When approaching data for modeling, some standard procedures should be used to prepare the data for modeling:

- First the data should be filtered, and any outliers removed from the data (watch for a future post on how to scrub your raw data removing
__only__legitimate outliers). - The data should be normalized or standardized to bring all of the variables into proportion with one another. For example, if one variable is 100 times larger than another (on average), then your model may be better behaved if you normalize/standardize the two variables to be approximately equivalent. Technically though, whether normalized/standardized, the coefficients associated with each variable will scale appropriately to adjust for the disparity in the variable sizes. However, if normalized/standardized, then the coefficients will reflect meaningful relative activity between each variable (i.e., a positive coefficient will mean that the variable acts positively towards the objective function, and vice versa, plus a large coefficient versus a small coefficient will reflect the degree to which that variable influences the objective function. Whereas the coefficients from un-normalized/un-standardized data will reflect the positive/negative contribution towards the objective function, but will bill much more difficult to interpret in terms of their relative impact on the objective function.
- Non-numeric qualitative data should be converted to numeric quantitative data, and normalized/standardized. For example, if a survey question asked an interviewee to select where the economy will be for the next six months (i.e., deep recession, moderate recession, mild recession, neutral, mild recovery, moderate recovery, or strong recovery), these can be converted to numerical values of 1 through 7, and thus quantified for the model.

So when we speak of data normalization and data standardization, what is meant? To normalize data, traditionally this means to fit the data within unity (1), so all data values will take on a value of 0 to 1. Since some models collapse at the value of zero, sometimes an arbitrary range of say 0.1 to 0.9 is chosen instead, but for this post I will assume a unity-based normalization. The following equation is what should be used to implement a unity-based normalization:

**Where:**

X_{i} = Each data point i

X_{Min} = The minima among all the data points

X_{Max} = The maxima among all the data points

X_{i, 0 to 1 }= The data point i normalized between 0 and 1

If you desire to have a more centralized set of normalized data, with zero being the central point, then the following equation can be used instead to normalize your data:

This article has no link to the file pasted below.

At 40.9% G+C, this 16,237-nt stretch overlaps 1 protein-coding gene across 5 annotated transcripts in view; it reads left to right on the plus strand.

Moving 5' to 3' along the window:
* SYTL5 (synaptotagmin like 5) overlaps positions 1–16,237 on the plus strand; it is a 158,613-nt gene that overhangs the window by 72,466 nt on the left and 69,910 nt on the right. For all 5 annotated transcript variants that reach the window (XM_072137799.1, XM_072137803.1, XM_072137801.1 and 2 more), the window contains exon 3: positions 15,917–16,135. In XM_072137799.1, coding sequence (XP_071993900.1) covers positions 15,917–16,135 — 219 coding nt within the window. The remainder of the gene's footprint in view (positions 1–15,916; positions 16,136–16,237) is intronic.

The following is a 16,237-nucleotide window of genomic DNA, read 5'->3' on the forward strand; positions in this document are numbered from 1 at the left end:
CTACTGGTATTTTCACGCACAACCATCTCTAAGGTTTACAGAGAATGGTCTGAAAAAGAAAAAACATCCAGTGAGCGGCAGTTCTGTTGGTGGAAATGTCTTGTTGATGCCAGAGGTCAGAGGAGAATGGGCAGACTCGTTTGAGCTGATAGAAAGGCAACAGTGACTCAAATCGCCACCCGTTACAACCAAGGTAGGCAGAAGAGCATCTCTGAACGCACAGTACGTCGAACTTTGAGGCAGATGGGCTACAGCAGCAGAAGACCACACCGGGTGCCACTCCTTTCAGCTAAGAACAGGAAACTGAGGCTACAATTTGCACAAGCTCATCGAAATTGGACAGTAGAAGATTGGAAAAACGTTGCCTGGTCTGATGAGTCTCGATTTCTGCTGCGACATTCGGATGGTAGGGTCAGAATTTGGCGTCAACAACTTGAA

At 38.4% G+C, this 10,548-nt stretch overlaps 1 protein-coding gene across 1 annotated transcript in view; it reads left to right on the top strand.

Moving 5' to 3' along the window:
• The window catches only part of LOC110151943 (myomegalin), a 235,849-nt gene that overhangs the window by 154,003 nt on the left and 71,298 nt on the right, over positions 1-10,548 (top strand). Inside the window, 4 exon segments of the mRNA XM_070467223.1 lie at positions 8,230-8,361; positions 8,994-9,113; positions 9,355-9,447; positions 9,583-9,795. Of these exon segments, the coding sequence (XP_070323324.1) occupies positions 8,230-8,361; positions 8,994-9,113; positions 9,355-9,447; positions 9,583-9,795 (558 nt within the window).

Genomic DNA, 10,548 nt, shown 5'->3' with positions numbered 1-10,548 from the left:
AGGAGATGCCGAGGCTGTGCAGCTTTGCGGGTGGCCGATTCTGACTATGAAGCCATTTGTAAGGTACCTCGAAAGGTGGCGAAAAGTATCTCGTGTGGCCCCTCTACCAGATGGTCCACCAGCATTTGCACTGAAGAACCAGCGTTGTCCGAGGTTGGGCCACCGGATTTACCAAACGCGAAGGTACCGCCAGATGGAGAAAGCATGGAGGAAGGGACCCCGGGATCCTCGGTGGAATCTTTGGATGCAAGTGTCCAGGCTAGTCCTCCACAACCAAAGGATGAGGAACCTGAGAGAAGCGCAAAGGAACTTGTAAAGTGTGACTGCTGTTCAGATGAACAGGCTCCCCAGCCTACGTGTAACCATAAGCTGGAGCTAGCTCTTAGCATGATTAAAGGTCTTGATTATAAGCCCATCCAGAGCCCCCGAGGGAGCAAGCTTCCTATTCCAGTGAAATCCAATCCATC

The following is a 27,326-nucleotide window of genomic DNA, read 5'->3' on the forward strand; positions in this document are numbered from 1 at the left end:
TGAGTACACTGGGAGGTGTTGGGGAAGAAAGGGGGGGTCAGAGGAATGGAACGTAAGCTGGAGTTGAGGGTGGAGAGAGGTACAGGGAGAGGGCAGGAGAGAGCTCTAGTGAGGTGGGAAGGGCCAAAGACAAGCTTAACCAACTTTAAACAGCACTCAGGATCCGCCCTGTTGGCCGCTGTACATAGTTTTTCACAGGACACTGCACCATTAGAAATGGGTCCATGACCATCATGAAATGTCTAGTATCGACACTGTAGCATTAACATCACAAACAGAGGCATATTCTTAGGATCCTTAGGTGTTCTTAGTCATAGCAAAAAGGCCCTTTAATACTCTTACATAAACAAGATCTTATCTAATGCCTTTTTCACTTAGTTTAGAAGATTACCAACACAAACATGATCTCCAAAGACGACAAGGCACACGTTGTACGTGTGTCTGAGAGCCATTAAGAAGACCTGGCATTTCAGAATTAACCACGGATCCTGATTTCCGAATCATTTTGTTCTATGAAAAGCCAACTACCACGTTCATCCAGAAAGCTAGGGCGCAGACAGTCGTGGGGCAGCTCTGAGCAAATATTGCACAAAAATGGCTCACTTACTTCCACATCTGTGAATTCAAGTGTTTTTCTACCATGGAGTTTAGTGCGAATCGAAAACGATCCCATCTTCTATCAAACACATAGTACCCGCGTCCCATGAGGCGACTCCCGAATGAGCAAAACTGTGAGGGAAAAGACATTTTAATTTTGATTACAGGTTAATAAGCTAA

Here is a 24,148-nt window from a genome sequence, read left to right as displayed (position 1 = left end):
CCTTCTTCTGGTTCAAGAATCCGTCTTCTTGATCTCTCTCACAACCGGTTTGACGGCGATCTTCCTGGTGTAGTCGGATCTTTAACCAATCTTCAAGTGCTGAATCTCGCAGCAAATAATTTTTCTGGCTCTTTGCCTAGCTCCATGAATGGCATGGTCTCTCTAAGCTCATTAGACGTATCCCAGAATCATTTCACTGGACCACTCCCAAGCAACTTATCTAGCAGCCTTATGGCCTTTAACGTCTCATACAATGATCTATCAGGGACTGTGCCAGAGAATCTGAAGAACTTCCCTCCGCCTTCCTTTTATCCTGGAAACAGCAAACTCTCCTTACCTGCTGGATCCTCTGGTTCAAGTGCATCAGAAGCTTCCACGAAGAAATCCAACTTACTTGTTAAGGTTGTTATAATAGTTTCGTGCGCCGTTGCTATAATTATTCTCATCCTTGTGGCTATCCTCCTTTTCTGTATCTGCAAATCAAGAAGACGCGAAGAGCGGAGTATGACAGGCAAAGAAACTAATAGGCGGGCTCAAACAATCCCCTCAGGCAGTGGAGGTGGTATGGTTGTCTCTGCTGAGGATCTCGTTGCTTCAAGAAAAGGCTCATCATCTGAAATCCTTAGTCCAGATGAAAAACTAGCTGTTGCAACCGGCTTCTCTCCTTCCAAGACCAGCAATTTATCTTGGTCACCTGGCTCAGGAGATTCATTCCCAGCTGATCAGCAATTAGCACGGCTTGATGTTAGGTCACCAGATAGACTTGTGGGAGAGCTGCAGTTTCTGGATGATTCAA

**Where:**

X_{i} = Each data point i

X_{Min} = The minima among all the data points

X_{Max} = The maxima among all the data points

X_{i, -1 to 1 }= The data point i normalized between 0 and 1

Finally, to standardize your data, you will want the data to reflect how many standard deviations from the average that that data lies, with the following normal distribution curve representing the probability of each standard deviation for a normal distribution (this graphic is borrowed from Wikipedia). The Z-Score is what will be calculated to standardize the data, and it reflects how many standard deviations from the average that the data point falls.

To determine the Z-Score of each data point, the following equation should be used:

**Where:**

X_{i} |
= Each data point i |

= The average of all the sample data points | |

σ_{X, S} |
= The sample standard deviation of all sample data points |

X_{i, 1}σ |
= The data point i standardized to 1σ, also known as Z-Score |

The question now arises when should each of these techniques be used, and why. Please refer to the following spreadsheet:

A thousand randomly generated dice rolls were simulated in Excel using the following formula *=INT(RAND()*6+1)*. This data is located in Column C of the Analysis worksheet. A second die was then simulated (Column D), and the two die were then averaged to obtain a normal distribution (Column E). Finally, column A was multiplied by 100 to create a variable that is scaled 100 times higher than another (Column F). The data for the single 6-face die (Column C), the averaged 6-face dice (Column E), and the 100× scaled 6-face die (Column F) were normalized between 0 to 1 and -1 to 1, and standardized to 1σ. The results were then plotted using histograms, which can be found in the Graphs tab.

What can be seen from the histograms is that it didn’t matter whether the raw data was linear (single 6-face die) or in a distribution to begin with (average of two 6-face dice), the same distributions were obtained no matter whether normalization or standardization were applied. The true value of normalizing or standardizing the data though could be seen with the 100× scaled single 6-face die which produced identical normalized an standardized output as its un-scaled single 6-face die (i.e., the histograms are identical between these two).

The conclusion from this experiment is that data should be normalized or standardized to remove their scale from your modeling, but both techniques produce identical results to this desired outcome. However, standardizing is the preferred method because it produces meaningful information about each data point, and where it falls within its normal distribution, plus provides a crude indicator of outliers (i.e., anything above or below a Z-Score of ±4.

A PDF of this post can be downloaded here.

©2018 Ben Etzkorn